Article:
Personal observations from SPBA President Fred Hunt
The descriptions in my recent e-mails about the intents of the various players in health reform right now and heading into the Summit on Thursday all still apply, so take what I say and what you see and hear in the media in that context.
The $200 billion Congressional Democratic “ping-pong” plan to ram through a Reconciliation version that would make the corrections the House wants to the Senate bill, and then the House pass the Senate bill (meaning that they would pass a superceding corrections bill before passing the underlying bill), thus meaning that both chambers would have passed the Senate version, and it could go directly to the President for signing into law) is still trying, but it assumes a lot of wishful thinking that 51% of the two chambers of Congress will go along.
Major newspapers are giving pretty good charts & descriptions of the Obama “starting point” proposal for the Thursday Summit. Don’t drive yourself nuts trying to micro-analyze each provision. It is essentially like a dealer reshuffling the cards of the existing House & Senate bills and dealing you a new distribution of cards. Besides, it is just a brainstorming vehicle.
So, instead of an item-by-item analysis, let me just share some insights about things to which you should be alert during & after the Summit, and the net outcome.
1. Democrats are approaching the new Obama proposal very cautiously. It was written in secret within the White House without Congressional input. This is a double insult for Congressional Democrats. First, because Obama is asking them to stake their political futures on something unknown and untested, and features they desire, Obama might abandon. Second, Congressional Democrats are still resentful that for the past 9 months, Obama kept arm’s-length deniability from the specifics of the Congressional bills, so they have been battered by angry constituents without any progress to show for it, because Obama never laid out precisely what was and was not his priority items.
2. The most fierce and divisive issues among Democrats have not been resolved in the Obama proposal, and would tend to generate some “no” votes from needed Democrats in the House & Senate. For example, the Obama abortion restrictions mirror the Senate bill (which are not acceptable to many House Democrats) Also, there is no Public Option, instead steering more people into private insurance company policies (via the mandate to have coverage). for regulated MEWA-like self-funded plans for small employers to be allowed. No such solutions are provided. . This is one of the Catch-22 provisions in the proposal. Small employers are forced to have health coverage ….but without any new or streamlined ways for employers to do so. For example, Republicans for 20 years have been pushing for regulated MEWA-like self-funded plans for small employers. No such options are made available.
3. There are more subsidies for low & medium income people, but the trade-of is to subject investment income to Medicare 2.9% taxation for individuals with incomes above $200,000 and couples over $250,000.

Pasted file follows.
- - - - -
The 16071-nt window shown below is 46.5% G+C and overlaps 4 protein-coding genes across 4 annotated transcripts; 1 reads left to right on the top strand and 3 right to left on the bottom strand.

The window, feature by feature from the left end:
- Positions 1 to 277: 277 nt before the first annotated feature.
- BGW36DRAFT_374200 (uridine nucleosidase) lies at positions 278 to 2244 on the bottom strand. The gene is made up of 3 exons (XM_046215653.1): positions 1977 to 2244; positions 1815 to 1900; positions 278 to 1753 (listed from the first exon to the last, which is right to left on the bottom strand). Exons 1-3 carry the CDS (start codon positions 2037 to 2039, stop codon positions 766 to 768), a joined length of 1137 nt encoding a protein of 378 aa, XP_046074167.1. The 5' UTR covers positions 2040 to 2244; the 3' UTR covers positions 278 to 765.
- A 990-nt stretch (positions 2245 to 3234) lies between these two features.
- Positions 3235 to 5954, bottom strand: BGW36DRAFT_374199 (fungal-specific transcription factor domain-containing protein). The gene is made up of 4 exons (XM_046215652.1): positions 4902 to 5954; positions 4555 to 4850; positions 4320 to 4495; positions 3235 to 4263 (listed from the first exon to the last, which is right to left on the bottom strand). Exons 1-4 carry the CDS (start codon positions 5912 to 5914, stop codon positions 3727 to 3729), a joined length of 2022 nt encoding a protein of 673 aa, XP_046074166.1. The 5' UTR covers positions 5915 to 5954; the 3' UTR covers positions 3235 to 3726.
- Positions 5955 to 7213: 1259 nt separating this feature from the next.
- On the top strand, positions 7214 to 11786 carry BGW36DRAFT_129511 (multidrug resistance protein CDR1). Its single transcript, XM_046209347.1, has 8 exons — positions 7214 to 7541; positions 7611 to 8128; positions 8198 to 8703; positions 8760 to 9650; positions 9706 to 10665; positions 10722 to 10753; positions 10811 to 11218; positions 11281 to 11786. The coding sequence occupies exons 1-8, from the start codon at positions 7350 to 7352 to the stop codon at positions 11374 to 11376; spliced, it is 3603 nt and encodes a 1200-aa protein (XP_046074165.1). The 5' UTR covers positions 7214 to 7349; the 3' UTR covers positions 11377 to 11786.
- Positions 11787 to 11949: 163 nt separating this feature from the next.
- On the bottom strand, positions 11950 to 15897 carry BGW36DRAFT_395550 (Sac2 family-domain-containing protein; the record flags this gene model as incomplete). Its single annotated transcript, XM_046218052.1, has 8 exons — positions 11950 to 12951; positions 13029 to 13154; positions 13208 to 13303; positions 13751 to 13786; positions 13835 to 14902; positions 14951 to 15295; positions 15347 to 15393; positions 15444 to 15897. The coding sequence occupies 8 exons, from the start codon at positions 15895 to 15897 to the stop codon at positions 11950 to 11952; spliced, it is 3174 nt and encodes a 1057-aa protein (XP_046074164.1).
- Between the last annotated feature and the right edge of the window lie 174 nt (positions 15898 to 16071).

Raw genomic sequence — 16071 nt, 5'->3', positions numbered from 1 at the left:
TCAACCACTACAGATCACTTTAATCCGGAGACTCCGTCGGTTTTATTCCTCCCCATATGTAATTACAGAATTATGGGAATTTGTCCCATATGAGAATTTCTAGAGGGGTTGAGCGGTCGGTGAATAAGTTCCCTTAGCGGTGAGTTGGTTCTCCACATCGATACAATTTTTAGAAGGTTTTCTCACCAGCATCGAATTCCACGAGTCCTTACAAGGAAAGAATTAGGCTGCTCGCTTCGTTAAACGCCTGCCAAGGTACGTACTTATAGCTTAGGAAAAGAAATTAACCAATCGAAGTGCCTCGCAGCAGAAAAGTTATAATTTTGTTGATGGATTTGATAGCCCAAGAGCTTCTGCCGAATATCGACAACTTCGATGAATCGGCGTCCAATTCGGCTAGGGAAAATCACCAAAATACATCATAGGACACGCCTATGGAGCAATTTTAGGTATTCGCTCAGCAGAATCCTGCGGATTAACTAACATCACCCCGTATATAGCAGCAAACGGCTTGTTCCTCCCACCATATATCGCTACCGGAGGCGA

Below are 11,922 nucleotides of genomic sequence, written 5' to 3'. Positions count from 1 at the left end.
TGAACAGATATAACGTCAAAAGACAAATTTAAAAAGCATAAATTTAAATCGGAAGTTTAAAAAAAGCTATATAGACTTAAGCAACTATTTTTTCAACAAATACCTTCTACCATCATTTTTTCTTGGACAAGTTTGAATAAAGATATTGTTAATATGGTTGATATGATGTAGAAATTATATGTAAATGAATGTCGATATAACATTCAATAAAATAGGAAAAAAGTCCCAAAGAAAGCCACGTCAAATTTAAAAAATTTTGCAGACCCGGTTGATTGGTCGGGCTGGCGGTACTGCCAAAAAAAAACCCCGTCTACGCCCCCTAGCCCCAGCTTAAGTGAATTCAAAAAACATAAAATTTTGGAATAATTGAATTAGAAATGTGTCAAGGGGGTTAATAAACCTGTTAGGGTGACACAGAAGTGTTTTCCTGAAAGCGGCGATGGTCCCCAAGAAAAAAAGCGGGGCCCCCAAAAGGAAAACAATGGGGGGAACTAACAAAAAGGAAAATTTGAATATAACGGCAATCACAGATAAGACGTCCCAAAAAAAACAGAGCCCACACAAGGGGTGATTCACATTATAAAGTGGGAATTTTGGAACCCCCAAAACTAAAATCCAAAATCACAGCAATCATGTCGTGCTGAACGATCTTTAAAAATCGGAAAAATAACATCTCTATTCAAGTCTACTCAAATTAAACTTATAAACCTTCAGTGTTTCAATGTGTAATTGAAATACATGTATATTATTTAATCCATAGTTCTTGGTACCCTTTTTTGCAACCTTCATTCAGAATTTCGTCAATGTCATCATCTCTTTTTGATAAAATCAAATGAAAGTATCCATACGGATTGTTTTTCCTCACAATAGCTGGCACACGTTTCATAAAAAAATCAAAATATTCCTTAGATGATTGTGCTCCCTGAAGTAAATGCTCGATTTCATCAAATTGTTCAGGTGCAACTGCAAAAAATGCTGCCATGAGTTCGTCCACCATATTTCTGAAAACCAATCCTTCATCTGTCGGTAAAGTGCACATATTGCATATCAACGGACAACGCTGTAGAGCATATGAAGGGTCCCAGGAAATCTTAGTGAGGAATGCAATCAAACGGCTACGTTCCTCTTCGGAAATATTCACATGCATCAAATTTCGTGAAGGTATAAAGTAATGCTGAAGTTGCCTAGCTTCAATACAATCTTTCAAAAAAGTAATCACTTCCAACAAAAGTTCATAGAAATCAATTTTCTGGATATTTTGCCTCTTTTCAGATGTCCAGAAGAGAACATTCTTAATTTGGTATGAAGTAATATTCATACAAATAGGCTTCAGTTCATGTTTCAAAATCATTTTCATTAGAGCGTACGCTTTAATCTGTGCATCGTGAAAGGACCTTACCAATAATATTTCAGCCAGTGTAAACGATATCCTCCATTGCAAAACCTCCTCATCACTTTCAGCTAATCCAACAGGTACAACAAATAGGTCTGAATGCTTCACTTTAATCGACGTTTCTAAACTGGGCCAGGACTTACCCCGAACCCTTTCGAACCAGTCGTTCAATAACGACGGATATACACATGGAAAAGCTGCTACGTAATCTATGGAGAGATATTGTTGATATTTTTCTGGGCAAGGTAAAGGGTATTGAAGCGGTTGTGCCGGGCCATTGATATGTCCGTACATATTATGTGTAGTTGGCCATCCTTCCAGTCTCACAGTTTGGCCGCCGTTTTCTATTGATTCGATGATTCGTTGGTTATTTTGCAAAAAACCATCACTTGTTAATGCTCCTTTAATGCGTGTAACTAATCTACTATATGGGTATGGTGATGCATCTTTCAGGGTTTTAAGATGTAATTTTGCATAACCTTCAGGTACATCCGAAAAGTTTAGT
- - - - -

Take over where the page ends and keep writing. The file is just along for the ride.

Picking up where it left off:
4. The Cadillac tax has become sort of a vestige joke. To keep unions happy, the family-premium trigger rises to $27,500, but (here’s the kicker) it would not take effect until 2018. Eight years is a lifetime in politics , so this is mainly window-dressing apt to never happen or in riddled with exceptions.
5. The employer mandate is tougher than the Senate version. Employers with more than 50 employees would be mandated to offer employee health coverage or pay a $2,000 annual fine per employee if even one employee sought federal subsidies. The mandate penalty phases in higher for employers in the 50-80 worker size.
6. The special deals to Nebraska & Louisiana to subsidize the state’s Medicaid load has been “eliminated” and transformed into more subsidy for all states for Uncle Sam’s share of Medicaid.
7. After all the hand-wringing about the necessity to have CBO scoring on every bill & provision, CBO has said that this version is so vague they can’t really issue a precise figure. You’ll hear the number $950 billion over 10 years and that it does not add one penny to the deficit, but all of this is like playing with Monopoly money.
A BIG PICTURE LONG-RANGE THOUGHT: For months, I have had the nagging feeling that a long-range strategy or outcome of this process will be to drive the insurance companies out of the health market. If they force mandates of who must be covered and in what conditions, and they impose politically-sensitive veto power over what insurers can charge for that coverage, and they funnel more and more people onto the insurers (such as the mandates) ….does it make business sense and/or can insurers survive for long? Will insurers voluntarily drop out of the health market state by state or altogether? That will leave a giant vacuum, and most of self-funding is restricted to employment-related health plans, because ERISA is employment-related law. Amid much uproar in the country, Uncle Sam would be called upon to come to the rescue with a public option. This may seem like wild imagination, but I know that single-payer reformers in the past have envisioned this kind of scenario as a strategy if they could not get an instant governmental plan. I mention this just to have on your radar.